Revolutions typically respond with conflict to conflict, violence, and injustice.
ReLOVEution responds to them differently.
To illustrate just one aspect of this, let me walk you through an experiment you can do in just a few minutes now or whenever you choose.
First, look around you — in your room or your car or standing on a busy street corner or sitting on a park bench. What do you see? Take a few moments. Just look around and take it all in. How does it feel?
Now close your eyes a moment and let your other senses soak it all up.
What do your mind and your heart and your body tell you about present reality right now where you are? Sit with that awareness a bit.
Now ask yourself: Where is the conflict? What conflict did you just experience?
Now multiply that answer (along with the awareness and senses and feelings and observations that informed it) by all the other people around you, or that you can imagine sitting elsewhere in their rooms or cars or on park benches, or walking through cities or forests or along beaches, engaged in play or hard work, with strangers or companions, resting, striving, solving difficult problems, or frittering away time with trifles just because they can.
How much more conflict do you come up with?
Now expand that globally and ask yourself: For every instance of conflict happening somewhere right now, in how many other places is it not happening? For every person engaged in conflict in this moment, how many others are engaged in peaceful moments — even if they’re in a war zone or surrounded by the aftermath of a calamity? How much real conflict is happening in the real moment where they are doing what they’re doing right now — experienced conflict — compared to all the other relatively peaceful experiences happening in the same moment elsewhere?
OK, one more question for this step: How much of the conflict they experience right now is physically happening, compared to how much is being visualized or remembered or anticipated, playing on inner video screens of imagination or depicted by some virtual, vicarious means?
So we’ve mentioned experienced peace and experienced conflict; and of the conflict, some of it experienced imaginatively, virtually, or vicariously, and some of it experienced physically in actual fact (and I include verbal and emotional conflict in that, both of which occur through actively physical means.)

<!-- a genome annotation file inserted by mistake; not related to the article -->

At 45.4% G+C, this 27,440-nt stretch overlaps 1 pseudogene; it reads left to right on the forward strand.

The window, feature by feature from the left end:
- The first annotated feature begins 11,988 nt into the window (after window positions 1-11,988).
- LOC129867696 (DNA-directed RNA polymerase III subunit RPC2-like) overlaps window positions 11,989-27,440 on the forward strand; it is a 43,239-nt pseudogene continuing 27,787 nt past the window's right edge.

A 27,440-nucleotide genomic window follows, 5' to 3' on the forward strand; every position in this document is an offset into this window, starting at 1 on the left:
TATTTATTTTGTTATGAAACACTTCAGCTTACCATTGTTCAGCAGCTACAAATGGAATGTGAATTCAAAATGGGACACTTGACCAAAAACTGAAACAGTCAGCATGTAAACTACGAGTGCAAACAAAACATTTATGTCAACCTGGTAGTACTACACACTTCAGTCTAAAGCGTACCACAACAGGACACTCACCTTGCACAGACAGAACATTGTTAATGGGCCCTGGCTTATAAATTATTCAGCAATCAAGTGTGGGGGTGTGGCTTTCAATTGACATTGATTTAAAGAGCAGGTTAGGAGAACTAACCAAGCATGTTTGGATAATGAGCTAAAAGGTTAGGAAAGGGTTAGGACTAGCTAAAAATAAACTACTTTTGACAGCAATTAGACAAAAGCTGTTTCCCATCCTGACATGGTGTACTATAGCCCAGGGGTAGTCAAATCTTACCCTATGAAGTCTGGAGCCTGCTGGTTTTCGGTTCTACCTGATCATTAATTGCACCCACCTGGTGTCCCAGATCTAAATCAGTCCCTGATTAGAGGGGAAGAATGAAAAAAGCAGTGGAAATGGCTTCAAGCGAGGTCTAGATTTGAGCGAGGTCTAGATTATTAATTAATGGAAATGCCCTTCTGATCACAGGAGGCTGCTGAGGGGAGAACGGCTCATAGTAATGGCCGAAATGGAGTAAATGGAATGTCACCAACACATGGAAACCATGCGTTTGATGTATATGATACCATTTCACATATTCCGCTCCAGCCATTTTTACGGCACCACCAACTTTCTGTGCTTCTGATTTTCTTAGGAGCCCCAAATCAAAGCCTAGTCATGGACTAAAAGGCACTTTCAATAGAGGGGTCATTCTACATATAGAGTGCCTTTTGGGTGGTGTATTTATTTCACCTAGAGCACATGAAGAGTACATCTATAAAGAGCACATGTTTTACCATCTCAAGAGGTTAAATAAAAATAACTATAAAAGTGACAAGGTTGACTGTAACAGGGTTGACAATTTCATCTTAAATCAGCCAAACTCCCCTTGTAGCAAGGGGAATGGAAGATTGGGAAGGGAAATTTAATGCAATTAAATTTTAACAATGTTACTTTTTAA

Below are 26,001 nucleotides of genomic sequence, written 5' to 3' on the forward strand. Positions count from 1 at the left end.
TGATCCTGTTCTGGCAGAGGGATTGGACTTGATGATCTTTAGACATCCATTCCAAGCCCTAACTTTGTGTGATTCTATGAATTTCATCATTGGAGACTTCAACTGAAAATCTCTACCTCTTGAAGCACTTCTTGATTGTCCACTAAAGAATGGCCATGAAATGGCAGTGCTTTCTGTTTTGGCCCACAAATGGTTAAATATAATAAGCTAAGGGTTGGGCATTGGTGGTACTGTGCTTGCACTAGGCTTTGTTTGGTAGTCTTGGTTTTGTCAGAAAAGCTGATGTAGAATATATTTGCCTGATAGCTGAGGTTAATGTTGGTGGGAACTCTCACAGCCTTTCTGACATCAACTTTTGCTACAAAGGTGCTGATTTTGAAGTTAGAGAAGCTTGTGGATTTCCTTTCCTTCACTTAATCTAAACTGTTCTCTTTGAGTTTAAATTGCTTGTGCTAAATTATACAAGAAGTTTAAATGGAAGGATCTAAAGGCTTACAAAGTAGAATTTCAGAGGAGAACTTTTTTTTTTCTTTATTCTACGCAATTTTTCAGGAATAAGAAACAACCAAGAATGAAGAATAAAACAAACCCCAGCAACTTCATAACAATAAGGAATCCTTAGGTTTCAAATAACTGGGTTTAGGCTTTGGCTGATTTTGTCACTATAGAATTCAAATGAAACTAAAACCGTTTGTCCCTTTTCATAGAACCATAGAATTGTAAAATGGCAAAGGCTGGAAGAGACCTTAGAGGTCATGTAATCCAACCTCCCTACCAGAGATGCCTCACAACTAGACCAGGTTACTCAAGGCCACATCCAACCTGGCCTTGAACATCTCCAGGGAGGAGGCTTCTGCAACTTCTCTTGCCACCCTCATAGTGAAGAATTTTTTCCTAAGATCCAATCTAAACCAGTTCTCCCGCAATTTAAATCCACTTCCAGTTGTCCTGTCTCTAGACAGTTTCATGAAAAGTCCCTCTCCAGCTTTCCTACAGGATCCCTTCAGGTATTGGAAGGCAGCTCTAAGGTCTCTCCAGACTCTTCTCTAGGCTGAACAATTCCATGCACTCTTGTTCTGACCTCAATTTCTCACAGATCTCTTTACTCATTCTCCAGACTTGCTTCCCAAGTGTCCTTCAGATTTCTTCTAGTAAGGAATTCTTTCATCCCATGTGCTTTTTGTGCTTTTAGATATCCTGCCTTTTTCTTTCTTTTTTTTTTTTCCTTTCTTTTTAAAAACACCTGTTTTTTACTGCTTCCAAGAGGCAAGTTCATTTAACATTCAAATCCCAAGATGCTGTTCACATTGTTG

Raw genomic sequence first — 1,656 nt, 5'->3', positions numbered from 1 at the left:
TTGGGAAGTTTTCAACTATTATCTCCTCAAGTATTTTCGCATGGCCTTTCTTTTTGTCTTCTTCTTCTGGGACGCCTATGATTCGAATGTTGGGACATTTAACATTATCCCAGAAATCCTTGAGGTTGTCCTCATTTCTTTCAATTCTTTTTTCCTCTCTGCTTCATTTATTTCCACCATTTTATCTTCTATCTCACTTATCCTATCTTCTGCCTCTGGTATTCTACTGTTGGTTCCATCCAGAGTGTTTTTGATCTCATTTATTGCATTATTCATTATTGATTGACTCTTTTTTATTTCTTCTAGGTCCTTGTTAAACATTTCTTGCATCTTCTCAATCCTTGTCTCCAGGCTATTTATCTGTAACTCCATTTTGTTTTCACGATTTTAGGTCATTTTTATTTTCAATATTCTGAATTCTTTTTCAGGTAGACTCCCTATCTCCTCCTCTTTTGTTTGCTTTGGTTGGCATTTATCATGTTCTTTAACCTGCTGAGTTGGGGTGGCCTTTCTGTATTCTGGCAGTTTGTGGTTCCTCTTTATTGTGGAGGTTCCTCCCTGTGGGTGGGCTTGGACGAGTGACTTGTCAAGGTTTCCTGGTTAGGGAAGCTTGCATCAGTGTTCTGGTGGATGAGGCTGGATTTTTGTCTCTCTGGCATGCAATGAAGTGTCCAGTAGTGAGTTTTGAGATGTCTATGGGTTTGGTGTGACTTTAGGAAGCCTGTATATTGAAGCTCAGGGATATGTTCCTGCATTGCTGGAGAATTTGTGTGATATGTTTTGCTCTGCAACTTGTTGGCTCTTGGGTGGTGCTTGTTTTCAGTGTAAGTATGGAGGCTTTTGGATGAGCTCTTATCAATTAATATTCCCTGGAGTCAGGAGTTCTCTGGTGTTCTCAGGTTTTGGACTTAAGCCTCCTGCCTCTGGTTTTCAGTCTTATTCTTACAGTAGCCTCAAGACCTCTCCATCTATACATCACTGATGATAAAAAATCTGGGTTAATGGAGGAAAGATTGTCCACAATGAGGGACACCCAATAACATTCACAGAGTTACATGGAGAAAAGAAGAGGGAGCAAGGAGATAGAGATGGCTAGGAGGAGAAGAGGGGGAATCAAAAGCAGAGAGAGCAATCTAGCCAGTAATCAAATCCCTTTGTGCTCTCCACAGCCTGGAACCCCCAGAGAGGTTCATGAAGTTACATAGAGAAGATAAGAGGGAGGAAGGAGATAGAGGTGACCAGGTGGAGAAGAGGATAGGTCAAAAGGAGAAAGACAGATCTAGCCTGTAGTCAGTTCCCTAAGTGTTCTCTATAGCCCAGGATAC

Now try to visualize the proportions involved. If all the moments of relatively peaceful experience were piled to the height of Mt. Everest, how big would the pile of conflict-riddled moments be? And if you removed from that pile the moments involving physically expressed conflict (including acts of verbal and emotional conflict) from the otherwise imagined, projected, virtualized conflicts depicted by stories, news, TV, movies, video games, and the like, how big would the physically expressed pile be?
Just one more step will complete the experiment.
Recall a fight you were part of.
What happened before the fight started? What happened after it was over? How long had it been since the previous fight, and how long was it until the next one?
How much conflict filled the space around those fights? How much space did the actual fighting itself fill? And how much of the conflict in the space around the actual fighting was either a matter of anticipating the actual fight or reliving and retelling it after it was over?
When we pay attention to the whole picture of what’s actually going on including its context, not just the emotionally magnified parts that we’re afraid are going on or might end up going on, it’s obvious that mostly, between most creatures most of the time in almost every place, there is no conflict. Instead, with very little exception, everything cooperates. If your results from our experiment led you to quite different conclusions, then I think you’ll allow that such high levels of conflict are exceptional, and I sincerely hope that things change for you soon.